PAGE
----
Hot New Tools: Issue 39Comments (0)
This article is from Issue 39 of Woodcraft Magazine.
Bosch 12" Dual Bevel Glide Mitersaw
Ever since sliding compound mitersaws replaced radial-arm saws, users have learned to deal with the saw’s major shortcoming: The rails that support the motor and guide the blade require almost as much clearance at the back of the tool as the cutting table does at the front. That foot or so might not seem like much, but providing rail space often means sacrificing floor space, a resource that most basement and garage shops have in very short supply. Thankfully, Bosch has devised a saw that shrinks the footprint by 12".
The space-saving credit goes to a new “axial-glide” mechanism: a pair of hinged arms that fold on three stout knuckles, enabling the saw to be positioned against a wall. The hinge action is every bit as smooth as railed saws, but, according to the manufacturer, it is more robust and less likely to go out of adjustment.
Using upfront adjustments, the blade bevels to 47° in both directions, and miters to 60° right and 52° left. The 12" blade has a crosscut capacity of 131⁄2" at 90°.
Tester: Andrew Bondi
Jorgenson ISD3 Expandable Clamps
When buying clamps for my shop, I’m forced to decide between the capabilities of longer clamps versus the convenience of shorter ones. Too often, I pick wrong and wind up stumbling over a bar that’s way too long or driving back to the store, because the one in hand is too short. Thanks to the interlocking heads on the new Jorgensen ISD3s, I’m better able to avoid both problems.
The sliding dovetail on the end enables the clamps to lock together, transforming two shorter clamps into one longer model. A neat bonus: The length of the joined pair is longer than the sum of the parts (by adding the length of the end jaws, a 6" and a 12" combine to create a 24" clamp). In addition, the stouter clutch mechanism applies more clamping pressure than standard one-handed bar clamps.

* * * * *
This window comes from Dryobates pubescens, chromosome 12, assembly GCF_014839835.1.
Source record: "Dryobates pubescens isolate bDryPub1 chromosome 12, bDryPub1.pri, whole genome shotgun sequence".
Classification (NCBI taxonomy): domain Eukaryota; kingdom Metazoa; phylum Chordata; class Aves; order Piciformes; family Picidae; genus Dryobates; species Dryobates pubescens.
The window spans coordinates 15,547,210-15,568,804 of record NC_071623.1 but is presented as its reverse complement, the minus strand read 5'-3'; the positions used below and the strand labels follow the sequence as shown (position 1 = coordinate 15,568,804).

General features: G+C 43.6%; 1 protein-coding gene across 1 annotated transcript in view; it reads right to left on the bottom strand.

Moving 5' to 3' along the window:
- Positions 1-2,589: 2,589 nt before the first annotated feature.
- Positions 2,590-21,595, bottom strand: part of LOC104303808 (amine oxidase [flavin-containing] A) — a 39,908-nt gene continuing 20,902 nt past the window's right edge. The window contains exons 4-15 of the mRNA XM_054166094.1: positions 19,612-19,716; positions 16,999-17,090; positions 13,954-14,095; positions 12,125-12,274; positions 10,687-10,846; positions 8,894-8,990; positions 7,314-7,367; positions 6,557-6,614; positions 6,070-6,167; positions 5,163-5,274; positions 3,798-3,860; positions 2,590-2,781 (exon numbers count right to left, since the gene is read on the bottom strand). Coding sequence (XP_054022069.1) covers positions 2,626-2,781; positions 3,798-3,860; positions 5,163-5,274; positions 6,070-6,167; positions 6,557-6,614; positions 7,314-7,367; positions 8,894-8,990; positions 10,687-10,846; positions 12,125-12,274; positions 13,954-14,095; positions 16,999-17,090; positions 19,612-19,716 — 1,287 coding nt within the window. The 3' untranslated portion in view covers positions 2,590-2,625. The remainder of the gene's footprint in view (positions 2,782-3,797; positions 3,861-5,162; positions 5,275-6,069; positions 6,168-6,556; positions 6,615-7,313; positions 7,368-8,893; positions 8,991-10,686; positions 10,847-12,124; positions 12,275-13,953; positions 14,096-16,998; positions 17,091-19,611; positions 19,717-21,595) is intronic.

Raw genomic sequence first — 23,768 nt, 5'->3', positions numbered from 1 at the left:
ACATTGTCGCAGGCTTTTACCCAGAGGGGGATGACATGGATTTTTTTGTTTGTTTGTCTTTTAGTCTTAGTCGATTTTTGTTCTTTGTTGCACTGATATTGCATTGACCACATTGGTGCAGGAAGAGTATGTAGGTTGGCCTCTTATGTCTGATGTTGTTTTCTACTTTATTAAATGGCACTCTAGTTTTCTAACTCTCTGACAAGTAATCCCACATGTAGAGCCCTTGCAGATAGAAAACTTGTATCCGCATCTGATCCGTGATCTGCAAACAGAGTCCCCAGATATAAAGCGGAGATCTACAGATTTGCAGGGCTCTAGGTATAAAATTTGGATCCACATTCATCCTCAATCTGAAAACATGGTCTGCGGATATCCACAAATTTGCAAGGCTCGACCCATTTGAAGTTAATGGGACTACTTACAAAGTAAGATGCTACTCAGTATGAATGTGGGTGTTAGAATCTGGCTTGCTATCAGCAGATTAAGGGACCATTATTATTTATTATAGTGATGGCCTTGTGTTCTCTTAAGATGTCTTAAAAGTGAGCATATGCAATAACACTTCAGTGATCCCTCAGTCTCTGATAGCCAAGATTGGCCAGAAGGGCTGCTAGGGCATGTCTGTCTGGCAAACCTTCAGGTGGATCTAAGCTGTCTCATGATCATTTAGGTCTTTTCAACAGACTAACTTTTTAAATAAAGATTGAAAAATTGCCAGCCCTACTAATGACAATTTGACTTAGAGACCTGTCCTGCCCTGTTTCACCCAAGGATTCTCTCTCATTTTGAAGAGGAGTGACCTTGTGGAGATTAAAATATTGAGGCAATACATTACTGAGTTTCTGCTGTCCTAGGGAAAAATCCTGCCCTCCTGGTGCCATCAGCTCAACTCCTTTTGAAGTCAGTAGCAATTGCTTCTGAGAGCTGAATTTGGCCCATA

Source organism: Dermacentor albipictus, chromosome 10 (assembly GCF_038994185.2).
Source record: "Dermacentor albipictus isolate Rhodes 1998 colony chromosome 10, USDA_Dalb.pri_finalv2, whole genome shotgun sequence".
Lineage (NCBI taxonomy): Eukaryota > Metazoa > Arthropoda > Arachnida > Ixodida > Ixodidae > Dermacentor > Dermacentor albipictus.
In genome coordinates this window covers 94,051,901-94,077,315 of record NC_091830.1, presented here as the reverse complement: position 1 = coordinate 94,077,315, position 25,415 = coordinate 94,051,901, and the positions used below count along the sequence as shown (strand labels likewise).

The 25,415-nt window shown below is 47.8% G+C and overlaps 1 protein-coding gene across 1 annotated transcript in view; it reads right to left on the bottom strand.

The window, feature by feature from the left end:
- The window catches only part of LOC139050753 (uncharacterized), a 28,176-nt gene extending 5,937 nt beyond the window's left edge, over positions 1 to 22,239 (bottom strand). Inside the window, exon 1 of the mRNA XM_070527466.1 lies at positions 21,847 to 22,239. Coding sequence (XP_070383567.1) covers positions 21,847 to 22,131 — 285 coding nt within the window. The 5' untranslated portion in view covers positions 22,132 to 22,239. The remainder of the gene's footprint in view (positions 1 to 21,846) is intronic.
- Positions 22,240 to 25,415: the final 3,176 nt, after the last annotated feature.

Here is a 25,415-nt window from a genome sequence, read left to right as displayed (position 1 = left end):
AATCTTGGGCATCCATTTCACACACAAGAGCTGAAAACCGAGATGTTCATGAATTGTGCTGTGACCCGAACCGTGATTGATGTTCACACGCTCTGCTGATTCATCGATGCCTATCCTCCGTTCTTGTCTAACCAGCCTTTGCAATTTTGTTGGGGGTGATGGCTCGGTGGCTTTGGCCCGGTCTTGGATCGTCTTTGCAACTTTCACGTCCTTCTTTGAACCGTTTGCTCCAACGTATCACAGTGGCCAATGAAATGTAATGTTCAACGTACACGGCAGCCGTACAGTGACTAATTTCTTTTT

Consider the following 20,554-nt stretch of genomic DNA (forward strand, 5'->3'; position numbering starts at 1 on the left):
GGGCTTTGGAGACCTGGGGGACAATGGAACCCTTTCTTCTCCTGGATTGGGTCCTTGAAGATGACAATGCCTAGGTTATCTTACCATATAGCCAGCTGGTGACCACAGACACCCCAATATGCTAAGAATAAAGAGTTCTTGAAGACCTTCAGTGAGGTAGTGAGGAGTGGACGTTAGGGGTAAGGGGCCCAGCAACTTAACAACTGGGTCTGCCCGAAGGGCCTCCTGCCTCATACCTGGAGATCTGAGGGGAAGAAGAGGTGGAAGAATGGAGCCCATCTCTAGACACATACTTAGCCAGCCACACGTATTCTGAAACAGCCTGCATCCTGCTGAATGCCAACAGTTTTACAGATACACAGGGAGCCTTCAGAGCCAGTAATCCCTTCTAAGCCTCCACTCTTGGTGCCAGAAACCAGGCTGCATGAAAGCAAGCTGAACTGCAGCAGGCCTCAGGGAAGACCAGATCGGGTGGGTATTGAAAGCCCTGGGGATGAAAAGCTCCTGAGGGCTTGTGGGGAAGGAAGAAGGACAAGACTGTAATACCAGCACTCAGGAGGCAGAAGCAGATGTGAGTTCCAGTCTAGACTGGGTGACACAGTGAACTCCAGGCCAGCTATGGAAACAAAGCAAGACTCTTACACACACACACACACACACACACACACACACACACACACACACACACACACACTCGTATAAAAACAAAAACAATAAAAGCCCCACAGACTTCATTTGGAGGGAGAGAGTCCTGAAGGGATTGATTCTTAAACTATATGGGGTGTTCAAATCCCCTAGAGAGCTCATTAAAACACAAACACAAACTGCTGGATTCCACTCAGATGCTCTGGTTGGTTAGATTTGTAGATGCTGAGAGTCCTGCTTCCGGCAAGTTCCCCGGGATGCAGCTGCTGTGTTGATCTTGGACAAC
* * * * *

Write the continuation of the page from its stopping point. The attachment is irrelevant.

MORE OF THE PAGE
#152178 - 152182
(5 lengths from 6" to 36")
Tester: Joe Hurst-Wajszczuk
Cleaner corners and then some
WoodRiver Chisel Planes
For the times when an ordinary hand plane won’t make the cut, here’s your solution. A chisel plane’s blade extends past the front of the body, much like a fixed-angle chisel, giving it the ability to reach where other plane blades can’t.
While a chisel plane will earn its keep removing glue, trimming plugs and proud dovetails, and cleaning rabbeted corners, it’s important to note that it won’t make fluffy shavings like other planes. This is because the body does not provide any support in front of the blade. You also handle the chisel plane a bit differently. To smooth small sections, set the blade for a super-light cut and use short, paring strokes.
#151301 small $59.99
#151302 large $129.99
Tester: Joe Hurst-Wajszczuk
“Plug and play” pneumatic piping
RapidAir Compressed-Air Piping System
Taking a cue from home construction, RapidAir has developed a compressed-air distribution system that uses nylon tubing instead of copper or black pipe. Compared to other plumbing options, the flexible “pipes” are not only less expensive, but faster and easier to install. The quick-connect fittings are as simple as the name suggests: For an airtight joint, push the flexible tubing into the fitting. Using this system, I plumbed my shop in a single afternoon.
The Master Kit includes two air outlet kits, a compressor manifold kit, 100' of tubing, a cutter, and instructions—enough tubing and fittings to set up a basic two-outlet system. Parts are sold separately, so you can purchase additional air outlet kits and fittings to meet future needs.
Tester: Peter Collins
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